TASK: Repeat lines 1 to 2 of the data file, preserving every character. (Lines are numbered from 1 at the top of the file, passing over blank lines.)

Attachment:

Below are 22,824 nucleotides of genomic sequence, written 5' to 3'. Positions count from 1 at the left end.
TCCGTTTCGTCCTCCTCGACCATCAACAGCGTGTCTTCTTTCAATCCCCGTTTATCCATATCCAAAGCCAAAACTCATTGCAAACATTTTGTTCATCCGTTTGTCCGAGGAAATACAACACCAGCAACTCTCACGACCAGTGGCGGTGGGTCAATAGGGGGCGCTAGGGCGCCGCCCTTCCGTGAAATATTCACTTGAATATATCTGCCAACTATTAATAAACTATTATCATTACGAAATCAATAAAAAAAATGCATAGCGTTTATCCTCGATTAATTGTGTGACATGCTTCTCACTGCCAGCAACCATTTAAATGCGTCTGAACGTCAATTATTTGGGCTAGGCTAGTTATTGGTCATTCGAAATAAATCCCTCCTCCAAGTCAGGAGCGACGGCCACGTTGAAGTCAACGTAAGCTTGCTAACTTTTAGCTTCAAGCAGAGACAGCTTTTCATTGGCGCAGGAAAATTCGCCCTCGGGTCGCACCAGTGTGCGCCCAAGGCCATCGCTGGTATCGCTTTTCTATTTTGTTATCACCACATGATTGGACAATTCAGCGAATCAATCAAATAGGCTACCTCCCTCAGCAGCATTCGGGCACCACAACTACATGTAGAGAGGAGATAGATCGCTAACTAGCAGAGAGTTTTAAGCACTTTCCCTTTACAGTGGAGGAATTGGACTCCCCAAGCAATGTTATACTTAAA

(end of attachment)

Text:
Below are 22,824 nucleotides of genomic sequence, written 5' to 3'. Positions count from 1 at the left end.
TCCGTTTCGTCCTCCTCGACCATCAACAGCGTGTCTTCTTTCAATCCCCGTTTATCCATATCCAAAGCCAAAACTCATTGCAAACATTTTGTTCATCCGTTTGTCCGAGGAAATACAACACCAGCAACTCTCACGACCAGTGGCGGTGGGTCAATAGGGGGCGCTAGGGCGCCGCCCTTCCGTGAAATATTCACTTGAATATATCTGCCAACTATTAATAAACTATTATCATTACGAAATCAATAAAAAAAATGCATAGCGTTTATCCTCGATTAATTGTGTGACATGCTTCTCACTGCCAGCAACCATTTAAATGCGTCTGAACGTCAATTATTTGGGCTAGGCTAGTTATTGGTCATTCGAAATAAATCCCTCCTCCAAGTCAGGAGCGACGGCCACGTTGAAGTCAACGTAAGCTTGCTAACTTTTAGCTTCAAGCAGAGACAGCTTTTCATTGGCGCAGGAAAATTCGCCCTCGGGTCGCACCAGTGTGCGCCCAAGGCCATCGCTGGTATCGCTTTTCTATTTTGTTATCACCACATGATTGGACAATTCAGCGAATCAATCAAATAGGCTACCTCCCTCAGCAGCATTCGGGCACCACAACTACATGTAGAGAGGAGATAGATCGCTAACTAGCAGAGAGTTTTAAGCACTTTCCCTTTACAGTGGAGGAATTGGACTCCCCAAGCAATGTTATACTTAAA